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The role of Development Finance Institutions in addressing food security in vulnerable contexts

The challenges of food security and economic development in fragile contexts have become urgent. This report asks what more can be done to address food security in such contexts using private sector solutions.

Recadrer l'aide et la résilience Supporting livelihoods and markets Burkina Faso Chad Ethiopia Mali Niger Nigeria Somalia South Sudan Sudan Syria Yemen

The challenges of food security and economic development in fragile contexts – low- and middle-income economies frequently subject to conflict, political instability, macroeconomic deficits and natural disasters, the effects of which commonly interact – are difficult to address. Fragile economies can grow, but all too often the gains from a growth spurt are lost to recessions. Running businesses can be difficult; business failure is more likely in settings of fragility, violence and conflict. Countries in fragile and conflict-affected situations thus tend to have fewer and smaller investment opportunities. They have fewer sponsors that meet the scale, standards and financial backing of commercial investors and lenders.

Can working with development finance institutions (DFIs) and private firms help alleviate food insecurity? Operating in fragile contexts challenges DFIs, whose mandate often requires them to invest funds without a loss. But it is not impossible. 

This report focuses on 14 countries (also called the 10+1 group) seen by the UK Foreign & Commonwealth Development Office (FCDO) as especially at risk of food crises, emergencies and famine: Afghanistan, Central African Republic (CAR), Democratic Republic of Congo (DRC), Ethiopia, Nigeria, Somalia, South Sudan, Sudan, Syria and Yemen and the region of Burkina Faso, Chad, Mali and Niger. It examines DFI practices and investments, and discusses the ways in which DFIs can become more interested in investing in the 10+1 countries, especially to address food security.

Key messages:

  • DFI investments can contribute to food security in the 10+1 countries through two channels: either by raising productivity anywhere in the economy, thereby potentially increasing incomes, which would then allow people to access more food; or by directly investing in farms and agribusiness in the food supply chain to raise food output and agricultural and agribusiness productivity, reduce costs and thereby increase the availability of food and reduce its cost to consumers.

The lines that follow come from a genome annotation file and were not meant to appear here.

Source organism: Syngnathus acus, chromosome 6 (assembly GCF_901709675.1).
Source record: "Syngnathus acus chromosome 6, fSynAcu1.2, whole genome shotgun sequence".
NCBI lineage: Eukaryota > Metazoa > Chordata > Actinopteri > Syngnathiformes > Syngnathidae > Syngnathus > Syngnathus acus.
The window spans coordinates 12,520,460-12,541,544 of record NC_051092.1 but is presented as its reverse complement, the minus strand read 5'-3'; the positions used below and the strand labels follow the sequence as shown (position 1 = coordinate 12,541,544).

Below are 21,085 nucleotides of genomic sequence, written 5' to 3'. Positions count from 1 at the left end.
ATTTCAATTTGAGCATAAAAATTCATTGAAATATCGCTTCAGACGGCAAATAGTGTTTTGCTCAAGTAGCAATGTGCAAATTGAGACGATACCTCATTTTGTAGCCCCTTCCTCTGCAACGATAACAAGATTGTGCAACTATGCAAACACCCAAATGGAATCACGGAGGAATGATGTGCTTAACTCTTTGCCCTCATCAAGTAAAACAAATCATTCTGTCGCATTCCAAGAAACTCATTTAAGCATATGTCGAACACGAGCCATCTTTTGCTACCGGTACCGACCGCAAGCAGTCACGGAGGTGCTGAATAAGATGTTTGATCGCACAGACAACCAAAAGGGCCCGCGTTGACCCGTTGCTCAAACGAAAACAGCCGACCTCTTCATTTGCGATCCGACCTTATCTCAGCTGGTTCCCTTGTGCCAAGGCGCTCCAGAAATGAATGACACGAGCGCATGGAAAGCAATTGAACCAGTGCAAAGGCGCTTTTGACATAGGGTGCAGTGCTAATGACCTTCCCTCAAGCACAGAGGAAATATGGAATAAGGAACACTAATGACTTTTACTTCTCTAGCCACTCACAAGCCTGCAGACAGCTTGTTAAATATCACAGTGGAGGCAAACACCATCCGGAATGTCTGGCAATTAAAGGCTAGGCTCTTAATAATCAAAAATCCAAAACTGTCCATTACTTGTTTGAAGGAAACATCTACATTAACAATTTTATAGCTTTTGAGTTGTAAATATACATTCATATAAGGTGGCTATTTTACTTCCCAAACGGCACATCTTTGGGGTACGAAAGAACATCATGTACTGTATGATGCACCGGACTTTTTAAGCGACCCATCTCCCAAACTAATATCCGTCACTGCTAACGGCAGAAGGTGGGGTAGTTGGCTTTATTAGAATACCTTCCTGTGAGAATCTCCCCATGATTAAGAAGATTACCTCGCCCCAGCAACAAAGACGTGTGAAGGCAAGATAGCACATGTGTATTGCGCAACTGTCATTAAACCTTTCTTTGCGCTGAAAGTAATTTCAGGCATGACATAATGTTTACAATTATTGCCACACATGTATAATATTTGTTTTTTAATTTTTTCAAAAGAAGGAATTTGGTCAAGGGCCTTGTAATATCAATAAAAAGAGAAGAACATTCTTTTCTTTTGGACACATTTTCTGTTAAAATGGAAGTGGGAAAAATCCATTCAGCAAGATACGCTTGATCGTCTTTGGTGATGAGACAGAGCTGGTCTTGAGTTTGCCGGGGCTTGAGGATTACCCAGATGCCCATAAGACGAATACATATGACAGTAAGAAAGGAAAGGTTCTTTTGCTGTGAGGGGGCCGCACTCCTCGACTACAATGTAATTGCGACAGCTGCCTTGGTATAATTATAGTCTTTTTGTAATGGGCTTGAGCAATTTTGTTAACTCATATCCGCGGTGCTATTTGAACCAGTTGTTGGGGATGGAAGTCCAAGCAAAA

• The 10+1 countries generally lack capital to invest. DFIs should therefore be a valuable source of additional capital. The report identifies opportunities to address constraints in food value chains, with examples from Ethiopia and Somalia. In practice, however, DFIs invest little in fragile states in general, and in the 10+1 group in particular. Only 5% (2.5% excluding Nigeria) of DFI investment goes to the 10+1 countries. DFIs invest in agriculture and its value chains even less. DFIs face mixed incentives and regulatory frameworks, and see few opportunities to invest more in fragile contexts or in food security.
  • DFI managers told us they could not find companies and projects in which they could invest with risks they could tolerate, with the returns they expected, and on a scale that covered the administrative costs of allocating, disbursing and monitoring use of DFI funds. Most businesses that could benefit from more capital face too much risk for the DFIs: the firms are often so small that DFI administrative costs per dollar disbursed are too high. They may not have the required audit standards to be eligible for investment.
  • When DFIs do find investible companies in the 10+1 countries, they often invest in the same company, so that some well-run (or fortunate) enterprises benefit disproportionately from DFI finance. It is hard to imagine that there are no other investible firms: the way that DFIs converge on a handful of enterprises suggests herd behaviour. Hence, the potential of DFIs to finance companies and projects that would improve food security in the 10+1 group is not sufficiently realised.
  • Thare are several ways to incentivise DFIs to invest in these countries. Ways forward include: to blend the near-commercial finance of the DFIs with concessional funds that neither demand low risk nor expect full repayment; to create the conditions for and develop companies that are ready to receive DFI finance; and to try to lower the transactions costs of lending in 10+1 countries, by devolving DFI finance to funds based in country. 
  • Further thinking is also required. For example, are there particular activities where DFI finance could be most effective to support food security? Just which companies would benefit most from capital, and which companies are most limited by capital, is something to be judged case by case. Investments in transport may be one of the better bets: transport costs are often high in fragile contexts and reducing unit transport costs can lower the cost of food to everyone’s benefit. Roads and ports may well generate high social returns.

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